plain wrapper on receipt of amount.
Obtainable from
Dr. Legard's Laboratories,
106, Liverpool Road,]Iiarnsbur-f,
London, England.
ABARBAININNEWSPAPERS
An Opportunity to Win 15,000
A Beautiful Art CalenderjjFree
The Grand Forks Sun has oonoluded an arrangement with The
Family Herald and Weekly Star of Montreal by whioh we oan offer the
greatest bargain over given to newspaper readers.
The offer inoludes a full year's subscription to both papers, an art oal
endar with a most beautiful pioture subjeot ready for framing, and an opportunity to win k priie of $5,000 oasb.
In the Federal Election of 1981 there were 3,119,306 votes east out of
a total of 4,435,310 names on tbe voters list.
How many votes will be polled in the next Federal Election!
The Ewnly Herald and Weekly Star are offering Ten Thousand Dollars
in94 prises for the belt estimate, nnd our arrangement with the publishers
of that great weekly gives every Qrand Forks Sun subscriber an opportunity
to make an estimate and perhaps win the eapital priie of 15,000. Some person
will win,    Why should it not be youl
Read This Bargain
The Grand Forks Sun Coats $1.00 per Year.
The Family Herald and Weekly. Star Costs $2.00
per Year.
- We now offer a fnll year's subscription to both papers, inoluding a copy
of The Family Herald Art Calendar and the right to make one estimate in
Tbe Family Herald Election Contest.
AD for S2.00
Estimates must be made at time of subscribing, and no changes will be
permitted afterwards.
Order Horn at Tbis Office
The GRAND FORKSSUN :J
THE SUN: GRAND FORKS, BRITISH COLUMBIA
Ai«nd the Gangs >
Stove
By MW1N sun
tfrhllial dwr blm .1 AiImiSii
>.I*»wri.i, CUssMsj)
(Tto farao-j eraeker-barrel la tto
oorner grocery store, whieh an-
th^s so love to write about, is no
more. Ths humble cracker has
toon knighted "biseuit" and now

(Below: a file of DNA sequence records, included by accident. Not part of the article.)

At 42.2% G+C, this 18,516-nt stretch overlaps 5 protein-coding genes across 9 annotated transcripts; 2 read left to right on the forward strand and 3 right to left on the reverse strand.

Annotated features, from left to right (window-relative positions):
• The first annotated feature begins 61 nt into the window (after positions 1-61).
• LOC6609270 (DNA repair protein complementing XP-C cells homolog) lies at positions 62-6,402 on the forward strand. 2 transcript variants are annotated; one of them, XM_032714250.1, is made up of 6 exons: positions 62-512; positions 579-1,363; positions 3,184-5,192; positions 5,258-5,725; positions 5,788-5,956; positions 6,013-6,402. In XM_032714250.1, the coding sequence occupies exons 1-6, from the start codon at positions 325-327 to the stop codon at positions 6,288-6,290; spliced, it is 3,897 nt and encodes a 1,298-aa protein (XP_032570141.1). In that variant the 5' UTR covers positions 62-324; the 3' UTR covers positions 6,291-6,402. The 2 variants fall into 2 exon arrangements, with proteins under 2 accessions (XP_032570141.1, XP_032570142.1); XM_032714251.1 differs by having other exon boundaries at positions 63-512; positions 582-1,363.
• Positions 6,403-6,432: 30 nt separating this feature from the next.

resides In a shiny Un away up out
of our reaeh. Instead, we turn to
the cara-re stove and hold onr
meetings there to talk of autosao-
blles In place of horses.)
"Boys, look at that ear steaming," remarked the garage owner
to the gang around the stove, pointing out through the window to •
ear nosing its way through the
townr drifts of snow.
"Yep I Froien radiator, probably," commented the farmer.
'-Too garage fellers certainly do
make • pile of money whenever
we have a hard freese. I've seen
seven ears pull to here this morning, either frose up or with
cracked water Jackets, or something."
"And why slw^dn't wer ex-
claimed the garage owner. "Ton
boobs never take the time to warm
up your engine. You don't seem
to realize that after a ear has been
standing twenty-four hours ttie oB
has drained back from the eySinder
walls and bearing surfs-sea, and
that tto crankcase of oil, it eold, Is
sluggish and viscous, and that rasing your engine is bound to bust
something."* .
"Stop ffgurlng ont other folks'
troubles, Bill.--Taughed the village
physician. "Ko doubt we do deserve them, still you can't make
the average man protect himself
or his car In the winter time."
"And that ls how you doctors
and garage men manage to keep
the wolf fram the door, ehT"
snorted tto cattleman.
"Pa, oh pa," chirped up ttie garage owner's youngster, who has
been busily reading the newspaper,
"what does lt mean here by the
'dead of winter't"
"It means, my boy," said the
father, "the drivers who forgot to
neglected to put ohains on ito rear
wheels."
"Take time in wanning up ttie
engine these eold mornings. Remember there Is nothing, to to
gained by hurrying It Don't jump
upon the accelerator and let your
engine raee like a Lewis gun, for
with poor lubrication this method
usually results ln serious damage
and Is bound to have a bad effect
If practiced regularly. Run the
engine slowly for three minutes
beiore putting It to work and you
economise, not only ln repair bills,
but also tn oil or gasoline."
"Watch your radiator for leaks.
It will naturally be filled, with anti-
freezing liquid in winter and while
a small leak In the system ln summer would not be important, tne
8resent high price of non-freealng
uids should encourage you fellows
to make a cartful Inspection ever
so often and—
The whoooo of the noon whistle
broke in upon his lecture and the
gang with one accord got up and
went away to their .homes—for it